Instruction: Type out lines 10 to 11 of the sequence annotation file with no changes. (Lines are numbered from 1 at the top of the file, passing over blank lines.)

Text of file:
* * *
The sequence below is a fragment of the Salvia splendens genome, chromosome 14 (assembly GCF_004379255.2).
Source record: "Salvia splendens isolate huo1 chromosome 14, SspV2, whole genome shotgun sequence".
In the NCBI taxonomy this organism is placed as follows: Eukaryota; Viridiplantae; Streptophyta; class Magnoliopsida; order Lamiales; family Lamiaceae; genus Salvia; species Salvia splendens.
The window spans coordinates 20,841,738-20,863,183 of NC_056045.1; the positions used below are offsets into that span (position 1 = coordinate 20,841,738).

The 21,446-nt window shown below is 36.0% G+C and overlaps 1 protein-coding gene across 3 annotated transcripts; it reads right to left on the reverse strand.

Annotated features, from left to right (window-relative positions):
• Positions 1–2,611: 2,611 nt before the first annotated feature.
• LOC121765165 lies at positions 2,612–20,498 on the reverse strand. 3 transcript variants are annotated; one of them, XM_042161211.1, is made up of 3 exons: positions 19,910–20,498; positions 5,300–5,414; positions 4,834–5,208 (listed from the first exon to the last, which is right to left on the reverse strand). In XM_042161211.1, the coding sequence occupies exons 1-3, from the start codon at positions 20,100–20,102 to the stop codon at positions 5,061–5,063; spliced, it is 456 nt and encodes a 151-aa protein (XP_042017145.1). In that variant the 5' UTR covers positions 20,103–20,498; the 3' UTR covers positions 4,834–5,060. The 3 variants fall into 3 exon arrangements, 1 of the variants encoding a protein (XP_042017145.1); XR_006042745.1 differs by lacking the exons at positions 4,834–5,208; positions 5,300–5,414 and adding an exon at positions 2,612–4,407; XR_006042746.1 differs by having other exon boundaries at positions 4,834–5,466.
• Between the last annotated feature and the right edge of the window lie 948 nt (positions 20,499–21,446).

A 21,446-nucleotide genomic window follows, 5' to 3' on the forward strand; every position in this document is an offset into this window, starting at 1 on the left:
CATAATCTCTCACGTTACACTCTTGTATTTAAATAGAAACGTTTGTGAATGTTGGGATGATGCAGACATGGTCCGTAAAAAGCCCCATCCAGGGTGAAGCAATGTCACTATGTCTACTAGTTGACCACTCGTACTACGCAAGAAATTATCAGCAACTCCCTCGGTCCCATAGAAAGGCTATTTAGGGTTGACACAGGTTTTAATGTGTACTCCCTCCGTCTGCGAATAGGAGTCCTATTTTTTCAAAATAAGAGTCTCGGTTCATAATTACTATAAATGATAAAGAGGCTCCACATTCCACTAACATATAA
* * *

A 21,446-nucleotide genomic window follows, 5' to 3' on the forward strand; every position in this document is an offset into this window, starting at 1 on the left:
CATAATCTCTCACGTTACACTCTTGTATTTAAATAGAAACGTTTGTGAATGTTGGGATGATGCAGACATGGTCCGTAAAAAGCCCCATCCAGGGTGAAGCAATGTCACTATGTCTACTAGTTGACCACTCGTACTACGCAAGAAATTATCAGCAACTCCCTCGGTCCCATAGAAAGGCTATTTAGGGTTGACACAGGTTTTAATGTGTACTCCCTCCGTCTGCGAATAGGAGTCCTATTTTTTCAAAATAAGAGTCTCGGTTCATAATTACTATAAATGATAAAGAGGCTCCACATTCCACTAACATATAA